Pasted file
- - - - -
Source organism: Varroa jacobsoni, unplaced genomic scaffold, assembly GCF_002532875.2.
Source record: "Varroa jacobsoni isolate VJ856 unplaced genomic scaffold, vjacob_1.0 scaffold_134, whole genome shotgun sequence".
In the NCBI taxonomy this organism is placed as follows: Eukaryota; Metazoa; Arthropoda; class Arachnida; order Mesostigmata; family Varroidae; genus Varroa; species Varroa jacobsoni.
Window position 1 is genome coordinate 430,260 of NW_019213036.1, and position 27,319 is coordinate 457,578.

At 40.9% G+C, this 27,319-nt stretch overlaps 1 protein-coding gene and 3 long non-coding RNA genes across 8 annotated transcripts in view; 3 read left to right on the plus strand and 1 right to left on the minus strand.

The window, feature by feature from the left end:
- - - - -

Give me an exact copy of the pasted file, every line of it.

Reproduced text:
Source organism: Varroa jacobsoni, unplaced genomic scaffold, assembly GCF_002532875.2.
Source record: "Varroa jacobsoni isolate VJ856 unplaced genomic scaffold, vjacob_1.0 scaffold_134, whole genome shotgun sequence".
In the NCBI taxonomy this organism is placed as follows: Eukaryota; Metazoa; Arthropoda; class Arachnida; order Mesostigmata; family Varroidae; genus Varroa; species Varroa jacobsoni.
Window position 1 is genome coordinate 430,260 of NW_019213036.1, and position 27,319 is coordinate 457,578.

At 40.9% G+C, this 27,319-nt stretch overlaps 1 protein-coding gene and 3 long non-coding RNA genes across 8 annotated transcripts in view; 3 read left to right on the plus strand and 1 right to left on the minus strand.

The window, feature by feature from the left end: